Births, economic growth, mortality and murder in a developing country
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Births, economic growth, mortality and murder in a developing country

Paul A. Bourne


Births; Fertility; Fertility Rates; Murder; Mortality; Poverty; GDP Growth; Inflation; Exchange Rate; Jamaica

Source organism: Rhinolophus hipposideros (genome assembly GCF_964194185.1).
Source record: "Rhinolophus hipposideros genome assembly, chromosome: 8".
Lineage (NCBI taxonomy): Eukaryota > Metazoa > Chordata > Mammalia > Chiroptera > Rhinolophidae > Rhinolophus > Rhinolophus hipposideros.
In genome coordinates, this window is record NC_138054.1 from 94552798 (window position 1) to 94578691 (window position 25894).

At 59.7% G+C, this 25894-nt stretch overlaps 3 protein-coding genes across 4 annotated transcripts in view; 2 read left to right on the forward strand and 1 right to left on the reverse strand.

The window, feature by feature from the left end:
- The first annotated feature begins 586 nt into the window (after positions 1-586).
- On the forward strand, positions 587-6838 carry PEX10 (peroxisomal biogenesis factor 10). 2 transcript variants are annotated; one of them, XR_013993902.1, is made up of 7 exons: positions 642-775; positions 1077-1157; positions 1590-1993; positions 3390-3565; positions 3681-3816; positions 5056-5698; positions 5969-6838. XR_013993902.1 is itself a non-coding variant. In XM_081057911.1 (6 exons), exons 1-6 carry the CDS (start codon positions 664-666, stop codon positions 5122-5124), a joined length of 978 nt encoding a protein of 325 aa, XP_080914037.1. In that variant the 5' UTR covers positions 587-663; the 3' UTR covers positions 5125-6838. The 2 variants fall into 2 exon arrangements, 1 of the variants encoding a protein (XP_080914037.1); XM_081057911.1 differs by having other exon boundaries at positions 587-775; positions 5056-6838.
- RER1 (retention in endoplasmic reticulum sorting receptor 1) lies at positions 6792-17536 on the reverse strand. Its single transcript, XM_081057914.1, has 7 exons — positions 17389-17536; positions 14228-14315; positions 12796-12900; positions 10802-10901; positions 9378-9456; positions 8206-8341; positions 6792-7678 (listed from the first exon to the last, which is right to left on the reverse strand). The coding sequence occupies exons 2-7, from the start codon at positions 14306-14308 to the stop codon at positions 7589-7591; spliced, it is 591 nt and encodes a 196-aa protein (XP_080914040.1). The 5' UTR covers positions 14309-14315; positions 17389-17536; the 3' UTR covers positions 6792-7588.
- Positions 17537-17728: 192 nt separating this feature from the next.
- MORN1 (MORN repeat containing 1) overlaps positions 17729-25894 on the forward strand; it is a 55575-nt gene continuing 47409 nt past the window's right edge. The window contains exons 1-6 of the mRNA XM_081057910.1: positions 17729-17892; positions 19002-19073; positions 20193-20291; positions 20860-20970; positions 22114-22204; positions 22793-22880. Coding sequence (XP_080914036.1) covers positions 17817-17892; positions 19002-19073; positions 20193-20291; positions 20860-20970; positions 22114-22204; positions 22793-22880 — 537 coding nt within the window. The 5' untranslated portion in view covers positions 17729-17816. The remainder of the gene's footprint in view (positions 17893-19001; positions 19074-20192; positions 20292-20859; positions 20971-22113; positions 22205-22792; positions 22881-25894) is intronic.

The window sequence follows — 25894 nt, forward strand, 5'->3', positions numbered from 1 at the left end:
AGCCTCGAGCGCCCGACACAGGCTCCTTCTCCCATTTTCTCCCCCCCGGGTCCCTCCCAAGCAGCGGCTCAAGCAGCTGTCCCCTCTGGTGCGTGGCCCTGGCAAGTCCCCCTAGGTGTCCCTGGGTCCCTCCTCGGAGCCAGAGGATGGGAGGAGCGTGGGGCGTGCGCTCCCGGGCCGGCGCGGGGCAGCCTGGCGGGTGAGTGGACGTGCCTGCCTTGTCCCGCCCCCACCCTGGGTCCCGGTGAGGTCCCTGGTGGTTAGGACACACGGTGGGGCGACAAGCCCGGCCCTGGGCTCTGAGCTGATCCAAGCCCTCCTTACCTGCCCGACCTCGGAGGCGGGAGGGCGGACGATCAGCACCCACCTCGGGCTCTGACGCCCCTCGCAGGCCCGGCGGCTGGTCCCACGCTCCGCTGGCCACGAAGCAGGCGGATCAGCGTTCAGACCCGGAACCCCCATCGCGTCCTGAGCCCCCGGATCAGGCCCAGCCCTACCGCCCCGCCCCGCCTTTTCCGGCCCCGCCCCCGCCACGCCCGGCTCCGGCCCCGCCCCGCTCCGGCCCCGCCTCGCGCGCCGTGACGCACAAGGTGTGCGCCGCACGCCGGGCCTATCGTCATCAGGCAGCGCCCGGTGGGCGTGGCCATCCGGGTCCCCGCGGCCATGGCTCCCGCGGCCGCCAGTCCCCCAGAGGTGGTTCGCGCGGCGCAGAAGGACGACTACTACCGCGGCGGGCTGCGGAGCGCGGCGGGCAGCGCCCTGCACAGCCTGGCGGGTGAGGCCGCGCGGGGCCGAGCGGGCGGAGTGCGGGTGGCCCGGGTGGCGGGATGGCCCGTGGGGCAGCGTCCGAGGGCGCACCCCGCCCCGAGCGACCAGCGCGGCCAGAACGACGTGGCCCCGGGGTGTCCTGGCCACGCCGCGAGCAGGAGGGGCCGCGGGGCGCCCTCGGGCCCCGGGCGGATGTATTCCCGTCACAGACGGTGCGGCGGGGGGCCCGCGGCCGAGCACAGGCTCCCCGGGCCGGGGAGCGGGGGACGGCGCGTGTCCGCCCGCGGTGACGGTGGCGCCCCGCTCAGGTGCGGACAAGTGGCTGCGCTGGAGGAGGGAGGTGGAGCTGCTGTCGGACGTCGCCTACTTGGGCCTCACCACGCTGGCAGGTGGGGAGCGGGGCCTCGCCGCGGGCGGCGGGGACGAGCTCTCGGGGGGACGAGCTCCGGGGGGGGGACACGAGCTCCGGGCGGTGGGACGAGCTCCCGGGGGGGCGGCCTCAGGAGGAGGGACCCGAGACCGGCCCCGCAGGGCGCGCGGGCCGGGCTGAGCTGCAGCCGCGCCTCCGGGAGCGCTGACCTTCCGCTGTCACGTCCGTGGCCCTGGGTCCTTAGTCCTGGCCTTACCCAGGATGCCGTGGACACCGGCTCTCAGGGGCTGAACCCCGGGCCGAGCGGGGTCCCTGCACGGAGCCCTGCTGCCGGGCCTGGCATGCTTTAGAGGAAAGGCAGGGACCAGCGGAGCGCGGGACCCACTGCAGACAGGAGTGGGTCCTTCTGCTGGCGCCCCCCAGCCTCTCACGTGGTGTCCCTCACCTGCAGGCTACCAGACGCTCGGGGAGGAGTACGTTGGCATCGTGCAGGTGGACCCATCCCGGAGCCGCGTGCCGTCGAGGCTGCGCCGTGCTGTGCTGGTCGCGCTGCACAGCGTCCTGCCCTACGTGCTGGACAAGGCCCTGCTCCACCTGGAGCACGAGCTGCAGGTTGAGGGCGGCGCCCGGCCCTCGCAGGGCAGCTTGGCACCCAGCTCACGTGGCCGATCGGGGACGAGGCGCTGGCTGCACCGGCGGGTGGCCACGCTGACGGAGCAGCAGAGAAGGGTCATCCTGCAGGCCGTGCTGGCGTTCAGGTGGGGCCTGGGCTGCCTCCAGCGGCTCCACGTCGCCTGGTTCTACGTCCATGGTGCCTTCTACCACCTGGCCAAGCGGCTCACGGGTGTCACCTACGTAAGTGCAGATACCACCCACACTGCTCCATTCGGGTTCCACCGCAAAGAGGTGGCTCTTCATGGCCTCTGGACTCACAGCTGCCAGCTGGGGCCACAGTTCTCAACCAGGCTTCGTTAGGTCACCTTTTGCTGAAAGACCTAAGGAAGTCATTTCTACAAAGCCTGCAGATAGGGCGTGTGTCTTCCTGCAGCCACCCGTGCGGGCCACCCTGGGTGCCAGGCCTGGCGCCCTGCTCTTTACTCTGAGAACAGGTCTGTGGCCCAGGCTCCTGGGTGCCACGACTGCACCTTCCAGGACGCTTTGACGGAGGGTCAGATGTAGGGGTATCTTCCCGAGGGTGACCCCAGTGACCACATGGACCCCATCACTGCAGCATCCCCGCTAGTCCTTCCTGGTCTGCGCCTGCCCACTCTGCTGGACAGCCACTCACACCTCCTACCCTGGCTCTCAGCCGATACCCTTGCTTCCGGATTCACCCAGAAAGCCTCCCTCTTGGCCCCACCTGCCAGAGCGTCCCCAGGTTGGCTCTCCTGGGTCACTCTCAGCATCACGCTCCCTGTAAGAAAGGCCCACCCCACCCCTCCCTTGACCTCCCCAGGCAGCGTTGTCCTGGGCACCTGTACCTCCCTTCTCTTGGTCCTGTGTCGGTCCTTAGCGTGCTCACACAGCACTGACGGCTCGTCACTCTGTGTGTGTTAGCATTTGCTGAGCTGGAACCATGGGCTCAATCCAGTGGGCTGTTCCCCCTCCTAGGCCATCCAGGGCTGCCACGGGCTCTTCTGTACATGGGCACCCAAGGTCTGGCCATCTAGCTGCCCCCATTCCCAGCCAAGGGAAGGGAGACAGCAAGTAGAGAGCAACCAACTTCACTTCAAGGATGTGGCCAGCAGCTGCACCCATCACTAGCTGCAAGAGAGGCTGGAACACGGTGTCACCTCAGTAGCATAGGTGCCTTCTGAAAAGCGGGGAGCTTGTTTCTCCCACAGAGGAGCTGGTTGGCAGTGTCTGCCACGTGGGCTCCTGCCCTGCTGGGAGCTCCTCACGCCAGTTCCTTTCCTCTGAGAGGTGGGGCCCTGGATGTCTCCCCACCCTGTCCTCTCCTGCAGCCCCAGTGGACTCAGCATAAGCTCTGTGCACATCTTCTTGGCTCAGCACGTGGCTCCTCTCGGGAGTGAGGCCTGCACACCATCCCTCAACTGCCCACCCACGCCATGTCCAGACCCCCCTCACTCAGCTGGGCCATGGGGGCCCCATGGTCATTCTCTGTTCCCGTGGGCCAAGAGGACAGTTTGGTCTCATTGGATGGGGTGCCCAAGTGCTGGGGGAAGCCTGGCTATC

Background: In 1960, total fertility rate in Jamaica was 5.6 children per woman which declined by 57.5% in 2008. The reduction in fertility is primarily attributable to contraceptive measures; but murder and other selected macroeconomic variables have never been included in the literature. Objectives: This study examines murder, mortality, and selected macroeconomic variables are factors of births, using data for Jamaica from 1989-2009. Methods: The study is a secondary data analysis of statistics on Jamaica from 1989 - 2009 but also includes data on births from 1900s. Find- ings: In the decade of the 1950s, births increased by 79.9% over the decade of 1900s, grew by 22.4% in the 1960s over the previous decade and declined by 17.6% in 2000s compared with the 1990s. Four emerged as statistically significant predictors of lnbirth—inflation, GDP per capita growth, mortality and murder, with an explanatory power of 90.6%—F = 19.291, P < 0.0001. With there being a strong statistical correlation between annual exchange rate and murder (rs = 0.962), when murder was excluded and replaced by annual exchange rate, the factors influencing lnbirth was exchange rate, inflation, unemployment, GDP per capita growth and mortality—all factors account for 92.2% of the variability in lnbirth—F = 30.572, P < 0.0001. Conclusion: Murder is more that a crime it is a cause of birth decline, suggesting that public health practitioners as well as epidemiologists must take this factor into account as it is a birth determinant.